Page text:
Judge Selna is saying that creationism may not be taught in schools, because it is a religious doctrine; but – precisely because it’s a religious doctrine – teachers may not say it is superstitious nonsense. Explicit hostility to religion on the part of government (including teachers in class in state schools) violates the first amendment just as much as promoting religion by creationism does.
Steve Newton at the California-based National Centre for Science Education (NCSE), which campaigns against creationism in schools says: “This is a very bizarre case. I am concerned about the chilling effect it will have on teachers hearing about it. Science teachers now are going to hear about this and think ‘whoa, if you criticise creationism you’ll get sued and you’ll lose’. We haven’t yet got a call from a science teacher. [But] this is potentially disastrous.”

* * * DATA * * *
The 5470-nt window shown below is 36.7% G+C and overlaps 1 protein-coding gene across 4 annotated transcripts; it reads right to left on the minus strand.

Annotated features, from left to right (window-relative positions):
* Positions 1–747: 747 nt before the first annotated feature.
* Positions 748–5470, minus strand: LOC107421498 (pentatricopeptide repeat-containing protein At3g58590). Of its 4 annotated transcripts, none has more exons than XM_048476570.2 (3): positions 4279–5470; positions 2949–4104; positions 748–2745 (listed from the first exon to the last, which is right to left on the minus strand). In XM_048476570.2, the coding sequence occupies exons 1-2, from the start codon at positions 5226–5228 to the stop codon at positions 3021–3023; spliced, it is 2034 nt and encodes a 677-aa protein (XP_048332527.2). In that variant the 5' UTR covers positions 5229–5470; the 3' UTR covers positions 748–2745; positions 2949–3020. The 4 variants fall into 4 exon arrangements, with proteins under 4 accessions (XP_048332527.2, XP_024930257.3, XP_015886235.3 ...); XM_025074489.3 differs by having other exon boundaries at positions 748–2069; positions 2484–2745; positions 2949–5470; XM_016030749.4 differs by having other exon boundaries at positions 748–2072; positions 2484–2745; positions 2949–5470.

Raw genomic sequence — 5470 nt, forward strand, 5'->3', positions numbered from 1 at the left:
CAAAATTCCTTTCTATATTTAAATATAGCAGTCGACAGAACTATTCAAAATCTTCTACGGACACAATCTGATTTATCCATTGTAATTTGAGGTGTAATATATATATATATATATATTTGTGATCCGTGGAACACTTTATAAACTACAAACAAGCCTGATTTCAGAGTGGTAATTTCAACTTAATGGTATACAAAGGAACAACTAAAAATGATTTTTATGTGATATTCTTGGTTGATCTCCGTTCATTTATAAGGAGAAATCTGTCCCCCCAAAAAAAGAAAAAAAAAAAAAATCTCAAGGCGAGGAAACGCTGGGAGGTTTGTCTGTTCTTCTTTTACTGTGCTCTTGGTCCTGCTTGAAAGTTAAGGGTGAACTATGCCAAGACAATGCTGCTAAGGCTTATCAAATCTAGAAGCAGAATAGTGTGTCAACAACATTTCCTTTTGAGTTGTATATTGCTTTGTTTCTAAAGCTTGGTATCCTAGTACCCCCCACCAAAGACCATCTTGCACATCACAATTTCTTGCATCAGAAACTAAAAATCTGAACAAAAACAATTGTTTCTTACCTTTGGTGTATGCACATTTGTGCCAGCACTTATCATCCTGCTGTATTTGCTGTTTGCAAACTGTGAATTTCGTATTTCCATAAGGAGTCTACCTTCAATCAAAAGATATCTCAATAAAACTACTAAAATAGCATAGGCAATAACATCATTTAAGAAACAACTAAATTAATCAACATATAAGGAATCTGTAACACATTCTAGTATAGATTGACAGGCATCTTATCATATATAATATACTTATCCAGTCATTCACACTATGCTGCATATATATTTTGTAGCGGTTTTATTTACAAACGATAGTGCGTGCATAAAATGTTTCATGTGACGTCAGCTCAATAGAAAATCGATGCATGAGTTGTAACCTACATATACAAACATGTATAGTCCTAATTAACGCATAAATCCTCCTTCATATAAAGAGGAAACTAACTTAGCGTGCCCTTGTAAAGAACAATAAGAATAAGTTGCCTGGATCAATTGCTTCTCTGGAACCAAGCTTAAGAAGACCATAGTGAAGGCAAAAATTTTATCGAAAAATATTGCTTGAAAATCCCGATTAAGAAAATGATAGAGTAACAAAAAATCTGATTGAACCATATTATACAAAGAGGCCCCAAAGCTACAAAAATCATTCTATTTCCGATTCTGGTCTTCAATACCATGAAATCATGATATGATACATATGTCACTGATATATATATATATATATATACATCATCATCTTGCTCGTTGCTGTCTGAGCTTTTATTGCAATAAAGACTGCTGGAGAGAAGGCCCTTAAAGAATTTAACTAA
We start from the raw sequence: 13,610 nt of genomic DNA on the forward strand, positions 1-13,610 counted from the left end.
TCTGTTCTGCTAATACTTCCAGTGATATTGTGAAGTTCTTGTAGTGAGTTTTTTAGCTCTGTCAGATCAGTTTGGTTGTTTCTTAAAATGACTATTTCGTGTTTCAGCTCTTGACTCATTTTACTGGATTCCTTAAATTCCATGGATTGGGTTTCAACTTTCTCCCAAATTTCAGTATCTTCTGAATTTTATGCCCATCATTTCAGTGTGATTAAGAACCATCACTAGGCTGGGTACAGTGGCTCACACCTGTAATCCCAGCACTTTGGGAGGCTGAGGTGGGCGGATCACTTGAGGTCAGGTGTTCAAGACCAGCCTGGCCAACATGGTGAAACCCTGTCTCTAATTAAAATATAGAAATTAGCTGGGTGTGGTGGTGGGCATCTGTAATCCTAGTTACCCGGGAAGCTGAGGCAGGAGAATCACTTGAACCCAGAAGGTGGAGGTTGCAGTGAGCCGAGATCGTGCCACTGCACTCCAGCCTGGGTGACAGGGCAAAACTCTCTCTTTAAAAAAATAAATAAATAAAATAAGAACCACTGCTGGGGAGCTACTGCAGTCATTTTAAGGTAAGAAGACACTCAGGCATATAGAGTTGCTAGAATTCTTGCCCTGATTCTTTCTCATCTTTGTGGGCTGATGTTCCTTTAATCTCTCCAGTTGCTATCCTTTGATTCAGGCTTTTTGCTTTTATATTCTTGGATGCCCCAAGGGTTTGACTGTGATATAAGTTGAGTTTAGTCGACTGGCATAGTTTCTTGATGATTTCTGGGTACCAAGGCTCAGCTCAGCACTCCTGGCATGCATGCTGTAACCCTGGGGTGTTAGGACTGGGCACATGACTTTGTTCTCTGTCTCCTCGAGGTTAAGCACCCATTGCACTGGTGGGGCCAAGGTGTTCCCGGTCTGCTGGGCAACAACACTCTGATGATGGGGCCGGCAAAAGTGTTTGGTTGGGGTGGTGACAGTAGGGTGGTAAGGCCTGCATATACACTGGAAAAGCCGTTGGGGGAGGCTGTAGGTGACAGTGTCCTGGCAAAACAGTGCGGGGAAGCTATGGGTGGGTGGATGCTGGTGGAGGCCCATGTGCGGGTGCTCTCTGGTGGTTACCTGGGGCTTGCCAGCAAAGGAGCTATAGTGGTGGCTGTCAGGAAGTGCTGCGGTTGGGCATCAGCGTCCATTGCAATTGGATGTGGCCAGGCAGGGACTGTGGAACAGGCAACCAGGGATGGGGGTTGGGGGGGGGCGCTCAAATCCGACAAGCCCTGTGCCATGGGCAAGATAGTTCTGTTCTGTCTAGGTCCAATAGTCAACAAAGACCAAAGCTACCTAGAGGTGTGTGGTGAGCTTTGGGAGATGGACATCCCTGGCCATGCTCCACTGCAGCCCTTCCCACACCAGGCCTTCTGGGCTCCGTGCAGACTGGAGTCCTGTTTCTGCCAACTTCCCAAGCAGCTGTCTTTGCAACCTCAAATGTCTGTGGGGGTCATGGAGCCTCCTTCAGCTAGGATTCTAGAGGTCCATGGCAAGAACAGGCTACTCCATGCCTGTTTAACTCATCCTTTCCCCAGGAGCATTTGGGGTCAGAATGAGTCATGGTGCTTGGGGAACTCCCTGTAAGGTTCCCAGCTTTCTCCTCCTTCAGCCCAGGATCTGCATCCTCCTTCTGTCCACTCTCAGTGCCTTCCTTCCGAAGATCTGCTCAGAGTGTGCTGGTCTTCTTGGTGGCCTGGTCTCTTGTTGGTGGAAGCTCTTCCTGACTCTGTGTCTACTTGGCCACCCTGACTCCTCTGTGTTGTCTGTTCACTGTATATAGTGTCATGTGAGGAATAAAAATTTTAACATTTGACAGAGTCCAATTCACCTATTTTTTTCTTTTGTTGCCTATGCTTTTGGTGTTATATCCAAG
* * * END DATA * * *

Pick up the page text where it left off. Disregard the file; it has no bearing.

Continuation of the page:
The case looks like a particular defeat for the NCSE, which has been fighting for years to establish in the public mind that evolution and religion are perfectly compatible. For its pains it has been reviled by hardliners – Jerry Coyne, PZ Myers, Richard Dawkins, and their followers – as “accommodationist”, “Neville-Chamberlain-atheist”, and so on.
Dawkins recently mused on his blog about whether it wouldn’t be better to treat the religious with “naked contempt”; Myers, perhaps the world’s most influential science blogger, calls religion “one of the most corrupting and untrustworthy causes of all”. All these men are biologists and enemies of creationism.
For all the hardliners, creationism is real religion (never mind what the Pope says about evolution), and religion exemplifies the superstitious irrationality, from which science is meant to deliver us. That certainly seems to be the line taken by Corbett in his lessons. But it turns out to be tactically disastrous in the struggle for real science teaching.